Either way, your focus is no longer being no. 1 on Google. Instead, your focus is on finding good cases, representing decent clients who see the value in your work, and then delivering on that value by having the time and financial resources to give each case what it deserves.

Warning: This Isn’t For Everyone

I’ll end with some thoughts as to what type of lawyer can use this approach. Again, it’s not for everyone, and again, you can’t be unreasonable with your fees. There are limits to how much you can charge.

But pricing yourself out of the market, so to speak, is great for the following type of lawyer:

  1. You’re at the top of your game (or intend to be). Great lawyers know that true mastery is never really won. And the true master knows that there’s always more to learn. So to be at the top of your game, whether a greenhorn or not, means you price yourself, not everyone else. It’s how you value the kind of service you know you can provide.
  2. You care about your clients more than anything else. Pricing yourself as I describe isn’t about money or getting rich. It’s about having the time and resources to do a bang-up job on every case for every client. There’s a difference in any given month between 20 misdemeanor DWI cases at $500 per case and two felony DWI cases at $5,000 per case. Both approaches have you taking in $10,000 that month. But only one has you spending a lot more time on client service (and a lot less time running to the courtroom).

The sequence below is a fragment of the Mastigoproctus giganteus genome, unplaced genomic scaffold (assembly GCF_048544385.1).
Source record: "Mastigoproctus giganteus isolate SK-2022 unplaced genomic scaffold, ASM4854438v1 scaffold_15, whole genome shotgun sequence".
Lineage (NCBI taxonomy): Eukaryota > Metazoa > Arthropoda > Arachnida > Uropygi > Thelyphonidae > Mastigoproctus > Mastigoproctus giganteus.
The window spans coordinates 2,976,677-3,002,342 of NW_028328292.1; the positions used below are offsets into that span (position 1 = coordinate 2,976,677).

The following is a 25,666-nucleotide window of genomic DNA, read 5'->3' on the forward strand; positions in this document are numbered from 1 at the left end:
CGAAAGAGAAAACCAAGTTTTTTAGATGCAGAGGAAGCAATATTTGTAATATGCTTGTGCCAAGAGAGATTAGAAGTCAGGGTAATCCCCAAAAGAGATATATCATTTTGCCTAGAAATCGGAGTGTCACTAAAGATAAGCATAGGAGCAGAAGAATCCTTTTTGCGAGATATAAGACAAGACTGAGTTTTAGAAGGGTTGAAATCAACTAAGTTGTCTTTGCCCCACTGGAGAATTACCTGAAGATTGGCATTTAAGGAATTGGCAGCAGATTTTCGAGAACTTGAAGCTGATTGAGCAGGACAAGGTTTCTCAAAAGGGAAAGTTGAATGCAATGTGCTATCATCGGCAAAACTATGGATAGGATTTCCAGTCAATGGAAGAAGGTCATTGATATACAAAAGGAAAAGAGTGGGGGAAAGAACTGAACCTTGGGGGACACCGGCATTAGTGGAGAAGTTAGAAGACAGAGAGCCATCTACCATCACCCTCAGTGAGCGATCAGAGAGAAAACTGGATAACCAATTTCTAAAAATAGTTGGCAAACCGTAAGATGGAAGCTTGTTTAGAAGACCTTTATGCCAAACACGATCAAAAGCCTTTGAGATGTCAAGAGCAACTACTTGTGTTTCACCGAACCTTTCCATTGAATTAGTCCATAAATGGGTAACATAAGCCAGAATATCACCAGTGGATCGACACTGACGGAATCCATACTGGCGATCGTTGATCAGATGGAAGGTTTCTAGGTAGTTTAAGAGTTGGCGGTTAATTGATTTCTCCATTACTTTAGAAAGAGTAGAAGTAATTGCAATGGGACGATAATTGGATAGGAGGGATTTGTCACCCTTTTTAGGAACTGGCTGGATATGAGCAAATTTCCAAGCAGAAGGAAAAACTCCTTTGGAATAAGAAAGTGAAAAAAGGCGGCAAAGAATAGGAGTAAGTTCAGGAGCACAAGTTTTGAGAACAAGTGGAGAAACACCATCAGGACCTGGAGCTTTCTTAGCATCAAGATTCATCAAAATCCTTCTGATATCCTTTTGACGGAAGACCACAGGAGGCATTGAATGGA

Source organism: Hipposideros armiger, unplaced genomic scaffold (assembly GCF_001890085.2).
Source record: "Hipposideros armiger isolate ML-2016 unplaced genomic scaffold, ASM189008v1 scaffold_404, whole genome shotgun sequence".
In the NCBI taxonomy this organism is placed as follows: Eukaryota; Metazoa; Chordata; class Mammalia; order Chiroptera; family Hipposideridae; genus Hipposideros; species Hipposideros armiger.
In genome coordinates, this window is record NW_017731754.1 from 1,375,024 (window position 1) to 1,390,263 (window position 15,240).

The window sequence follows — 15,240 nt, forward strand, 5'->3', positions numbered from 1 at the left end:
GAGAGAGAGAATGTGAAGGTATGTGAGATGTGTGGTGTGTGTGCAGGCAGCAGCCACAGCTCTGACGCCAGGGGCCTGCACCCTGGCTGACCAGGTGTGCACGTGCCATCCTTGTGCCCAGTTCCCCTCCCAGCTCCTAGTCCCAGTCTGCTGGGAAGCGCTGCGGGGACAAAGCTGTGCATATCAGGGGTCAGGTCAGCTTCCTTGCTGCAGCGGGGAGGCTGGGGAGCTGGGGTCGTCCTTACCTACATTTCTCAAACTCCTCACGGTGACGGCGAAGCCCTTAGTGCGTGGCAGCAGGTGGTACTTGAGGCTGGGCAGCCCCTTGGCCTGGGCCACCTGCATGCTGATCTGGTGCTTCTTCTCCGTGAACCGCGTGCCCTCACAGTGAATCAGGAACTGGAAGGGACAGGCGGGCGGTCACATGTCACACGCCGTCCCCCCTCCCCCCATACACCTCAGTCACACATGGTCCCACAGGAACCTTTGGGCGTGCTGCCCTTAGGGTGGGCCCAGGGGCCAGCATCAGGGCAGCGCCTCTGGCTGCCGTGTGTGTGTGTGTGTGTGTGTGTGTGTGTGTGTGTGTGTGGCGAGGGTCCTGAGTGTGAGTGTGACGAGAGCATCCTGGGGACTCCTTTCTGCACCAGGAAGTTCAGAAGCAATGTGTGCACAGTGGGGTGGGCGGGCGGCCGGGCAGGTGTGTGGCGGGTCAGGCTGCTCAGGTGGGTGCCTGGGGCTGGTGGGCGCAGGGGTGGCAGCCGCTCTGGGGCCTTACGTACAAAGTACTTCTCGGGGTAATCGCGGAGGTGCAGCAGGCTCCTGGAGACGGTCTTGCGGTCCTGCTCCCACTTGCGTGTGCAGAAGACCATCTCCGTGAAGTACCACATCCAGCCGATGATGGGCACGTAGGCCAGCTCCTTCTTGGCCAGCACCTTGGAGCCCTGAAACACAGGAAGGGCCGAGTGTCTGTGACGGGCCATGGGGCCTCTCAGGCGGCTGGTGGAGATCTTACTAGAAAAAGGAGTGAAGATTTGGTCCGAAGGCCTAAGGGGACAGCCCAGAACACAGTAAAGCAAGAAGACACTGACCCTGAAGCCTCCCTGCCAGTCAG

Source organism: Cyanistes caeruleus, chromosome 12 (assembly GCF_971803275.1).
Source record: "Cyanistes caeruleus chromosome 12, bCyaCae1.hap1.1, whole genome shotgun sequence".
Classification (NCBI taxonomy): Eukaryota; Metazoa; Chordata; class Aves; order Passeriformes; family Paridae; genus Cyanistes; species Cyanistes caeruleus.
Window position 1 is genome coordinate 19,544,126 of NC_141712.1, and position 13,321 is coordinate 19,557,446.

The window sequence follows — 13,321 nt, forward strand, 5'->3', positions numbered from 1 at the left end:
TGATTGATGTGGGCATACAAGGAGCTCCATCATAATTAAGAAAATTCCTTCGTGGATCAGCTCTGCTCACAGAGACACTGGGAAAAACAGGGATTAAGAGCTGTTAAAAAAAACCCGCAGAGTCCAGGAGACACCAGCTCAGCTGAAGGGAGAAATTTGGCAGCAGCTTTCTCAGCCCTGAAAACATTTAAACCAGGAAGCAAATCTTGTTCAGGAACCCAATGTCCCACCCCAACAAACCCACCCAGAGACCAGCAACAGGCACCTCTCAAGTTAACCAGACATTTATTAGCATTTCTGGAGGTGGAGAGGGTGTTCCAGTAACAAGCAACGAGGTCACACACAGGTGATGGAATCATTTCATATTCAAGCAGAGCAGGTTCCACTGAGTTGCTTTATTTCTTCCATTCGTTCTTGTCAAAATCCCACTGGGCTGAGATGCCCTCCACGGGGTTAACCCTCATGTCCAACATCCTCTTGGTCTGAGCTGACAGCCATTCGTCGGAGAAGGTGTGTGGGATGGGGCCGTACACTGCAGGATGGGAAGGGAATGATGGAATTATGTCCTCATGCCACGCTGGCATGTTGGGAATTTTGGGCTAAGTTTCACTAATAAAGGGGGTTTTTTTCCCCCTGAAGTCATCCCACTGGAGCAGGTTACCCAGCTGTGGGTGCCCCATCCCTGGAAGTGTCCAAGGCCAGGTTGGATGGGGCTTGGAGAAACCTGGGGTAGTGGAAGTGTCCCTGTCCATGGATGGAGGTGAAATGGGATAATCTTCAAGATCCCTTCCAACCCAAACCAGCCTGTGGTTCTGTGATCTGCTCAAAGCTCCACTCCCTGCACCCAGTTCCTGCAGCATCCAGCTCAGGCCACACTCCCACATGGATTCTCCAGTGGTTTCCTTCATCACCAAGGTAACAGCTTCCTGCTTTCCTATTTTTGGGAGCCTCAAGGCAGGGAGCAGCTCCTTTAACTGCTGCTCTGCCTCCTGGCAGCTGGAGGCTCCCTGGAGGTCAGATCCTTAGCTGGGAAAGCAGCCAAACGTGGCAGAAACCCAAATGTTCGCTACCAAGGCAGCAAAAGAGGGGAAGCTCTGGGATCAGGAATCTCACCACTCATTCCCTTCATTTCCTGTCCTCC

3. You do not possess a “lack” mentality. If you think there are only so many cases, but so little time, and so much competition in the form of other lawyers ready to snap up all the business, this isn’t for you. You’re too afraid to look like you don’t have all the answers and to say “I don’t know” when you really should. Unfortunately, it seems to me, in conversations I’ve had, that many lawyers possess the lack mentality, the kind where lawyers are all a dime-a-dozen, and the future of law is in doubt, and “how are my kids gonna eat,” and it’s all just doom and gloom so let’s head to the safe room now while there’s still time.

There’s nothing wrong with being a businessperson who happens to be a lawyer. If you want to run a business, and the actual law practice is somewhat secondary, that’s fine.

But if you’re at the top of your game, you care more about your clients than the money, and you’re not afraid to compete on a higher level, pricing yourself “out of the market” might be one sane approach to the practice of law as we head into the future.


  1. Avatar John Skiba says:


    Good post. I practice in bankruptcy law and it often seems that it is a race to the bottom when it comes to fees. I have found that by charging a reasonable -albeit somewhat higher fee, and providing true value to the client that I haven’t had any problem in keeping a steady stream of clients.

    I have also found that if you can be creative in how you charge for your services clients will appreciate that. For instance I handle lower-level litigation matters on a flat fee. Most attorneys in my area won’t do that – they still expect a client to pay a large deposit and bill hourly on a case that is not worth that much. By charging a flat rate I have been able to get a large number of those cases and still do them profitably.

    • Thanks for your feedback, John. I think expecting a large deposit and billing hourly on cases you could instead handle on a flat fee basis is an example of the “default” setting that prevents many lawyers from doing it differently. If, indeed, clients appreciate flat fees more than other forms (and I think they generally do), your example serves to illustrate how you can turn attorney fees into a way to improve client service.